Variety Selection

Annual variety performance information and is published by the Ontario Pulse Crop Committee at The website also hosts variety descriptions.

Before deciding on a market class, carefully consider the unique production requirements and risks for each class. There are differing seed sizes and plant architectures that may dictate the required equipment and harvest method, and for some classes there are distinct challenges in meeting quality standards. Most dry edible beans in Ontario are grown under contract; consider the various marketing opportunities and contract options.

In choosing a dry edible bean variety, consider:

  • growth habit (e.g., upright or vining)
  • days to maturity
  • yield potential
  • suitability for intended harvest method
  • disease resistance/tolerance (e.g., anthracnose, bean common mosaic virus (BCMV), common bacterial blight (CBB)

Choosing varieties of an appropriate maturity is of primary importance. The variety information from seed dealers and the Ontario Pulse Crop Committee indicates the number of days to maturity for each variety. Select varieties that will mature within the first 3 weeks of September, when the weather is generally more favourable for harvest and the opportunity for timely winter wheat planting exists. Harvesting in dry weather will help maintain high bean quality.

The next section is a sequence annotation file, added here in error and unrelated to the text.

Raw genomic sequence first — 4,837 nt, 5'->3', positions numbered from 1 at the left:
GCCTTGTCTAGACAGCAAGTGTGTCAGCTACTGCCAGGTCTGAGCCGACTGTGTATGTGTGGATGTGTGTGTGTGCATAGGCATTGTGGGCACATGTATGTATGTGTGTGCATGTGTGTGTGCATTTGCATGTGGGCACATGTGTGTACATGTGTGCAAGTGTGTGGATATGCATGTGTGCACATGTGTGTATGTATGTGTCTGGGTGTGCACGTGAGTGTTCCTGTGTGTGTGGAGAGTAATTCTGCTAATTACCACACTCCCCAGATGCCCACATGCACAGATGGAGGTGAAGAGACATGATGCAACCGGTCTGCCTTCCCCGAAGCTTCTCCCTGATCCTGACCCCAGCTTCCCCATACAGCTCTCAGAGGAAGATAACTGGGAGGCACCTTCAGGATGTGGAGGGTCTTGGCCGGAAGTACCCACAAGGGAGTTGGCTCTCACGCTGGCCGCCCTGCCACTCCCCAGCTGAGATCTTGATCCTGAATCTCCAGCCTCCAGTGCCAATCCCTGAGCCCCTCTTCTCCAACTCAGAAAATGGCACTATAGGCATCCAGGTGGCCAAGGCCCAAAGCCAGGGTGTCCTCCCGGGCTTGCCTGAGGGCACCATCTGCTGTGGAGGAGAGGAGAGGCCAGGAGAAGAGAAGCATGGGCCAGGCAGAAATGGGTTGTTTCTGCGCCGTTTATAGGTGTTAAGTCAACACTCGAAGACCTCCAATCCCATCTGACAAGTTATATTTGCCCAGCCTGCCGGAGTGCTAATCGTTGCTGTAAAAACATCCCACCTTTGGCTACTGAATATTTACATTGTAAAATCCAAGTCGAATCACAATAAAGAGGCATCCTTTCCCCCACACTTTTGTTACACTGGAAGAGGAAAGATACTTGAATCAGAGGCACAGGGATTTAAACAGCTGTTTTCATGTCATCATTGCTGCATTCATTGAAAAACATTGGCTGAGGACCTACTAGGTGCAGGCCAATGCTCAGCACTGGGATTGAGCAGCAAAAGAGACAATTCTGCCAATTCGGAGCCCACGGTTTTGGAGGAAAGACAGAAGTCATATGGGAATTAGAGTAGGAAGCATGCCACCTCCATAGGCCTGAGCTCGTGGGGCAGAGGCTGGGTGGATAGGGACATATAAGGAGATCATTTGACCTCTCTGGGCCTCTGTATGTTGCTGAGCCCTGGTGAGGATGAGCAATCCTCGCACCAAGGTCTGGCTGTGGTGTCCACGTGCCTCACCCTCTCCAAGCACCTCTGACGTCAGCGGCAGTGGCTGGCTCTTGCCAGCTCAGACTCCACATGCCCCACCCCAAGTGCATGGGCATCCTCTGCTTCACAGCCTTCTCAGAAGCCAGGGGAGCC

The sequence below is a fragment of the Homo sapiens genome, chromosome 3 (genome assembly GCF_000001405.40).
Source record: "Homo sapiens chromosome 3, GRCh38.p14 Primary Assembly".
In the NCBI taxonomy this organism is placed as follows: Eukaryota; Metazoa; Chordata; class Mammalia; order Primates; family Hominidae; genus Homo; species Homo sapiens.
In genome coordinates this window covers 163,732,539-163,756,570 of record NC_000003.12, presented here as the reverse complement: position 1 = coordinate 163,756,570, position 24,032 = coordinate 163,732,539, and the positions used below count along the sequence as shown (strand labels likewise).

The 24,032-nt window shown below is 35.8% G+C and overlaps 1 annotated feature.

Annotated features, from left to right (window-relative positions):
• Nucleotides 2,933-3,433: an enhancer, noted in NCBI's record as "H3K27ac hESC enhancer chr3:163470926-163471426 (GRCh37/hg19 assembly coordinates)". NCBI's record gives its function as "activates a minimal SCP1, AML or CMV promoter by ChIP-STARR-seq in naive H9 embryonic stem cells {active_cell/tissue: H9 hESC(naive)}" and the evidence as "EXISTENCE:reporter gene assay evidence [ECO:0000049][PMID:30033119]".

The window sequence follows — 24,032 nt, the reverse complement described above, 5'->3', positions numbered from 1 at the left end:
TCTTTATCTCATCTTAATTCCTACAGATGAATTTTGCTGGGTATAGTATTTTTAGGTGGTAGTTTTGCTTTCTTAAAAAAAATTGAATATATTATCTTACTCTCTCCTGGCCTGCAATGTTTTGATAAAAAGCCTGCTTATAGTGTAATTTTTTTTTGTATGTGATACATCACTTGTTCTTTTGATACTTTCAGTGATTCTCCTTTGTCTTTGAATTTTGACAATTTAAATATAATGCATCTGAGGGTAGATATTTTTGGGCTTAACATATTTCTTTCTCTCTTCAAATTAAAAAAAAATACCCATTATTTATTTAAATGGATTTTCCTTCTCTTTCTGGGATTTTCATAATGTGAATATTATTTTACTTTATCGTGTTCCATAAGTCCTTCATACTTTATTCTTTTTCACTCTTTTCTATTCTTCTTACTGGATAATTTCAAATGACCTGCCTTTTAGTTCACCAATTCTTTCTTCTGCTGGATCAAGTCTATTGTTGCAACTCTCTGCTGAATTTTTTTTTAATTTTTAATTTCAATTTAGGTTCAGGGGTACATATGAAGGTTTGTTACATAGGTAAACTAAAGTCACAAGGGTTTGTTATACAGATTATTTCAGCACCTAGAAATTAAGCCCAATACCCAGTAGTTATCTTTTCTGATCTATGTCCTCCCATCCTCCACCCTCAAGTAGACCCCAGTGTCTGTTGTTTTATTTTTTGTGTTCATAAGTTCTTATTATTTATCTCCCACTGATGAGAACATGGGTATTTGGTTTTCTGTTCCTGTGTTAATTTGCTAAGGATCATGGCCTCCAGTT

Varieties are rated for resistance to two important diseases: bean common mosaic virus (BCMV) and anthracnose. Currently all bean types are susceptible to white mould, however adzuki beans have higher tolerance.

Kidney beans are more susceptible to root rot than other types and for this reason grow best on loam soils. Black and adzuki beans have a stronger root system than other bean types and can be grown on a wider range of soil types; however, adzuki beans take longer to emerge than other beans because of their hard seed coat and are therefore more susceptible to emergence problems on crusting soils. White bean varieties are rated for their suitability for direct harvest. When dry edible beans are grown in narrow rows, select varieties with an upright plant type since direct harvest is the only option.

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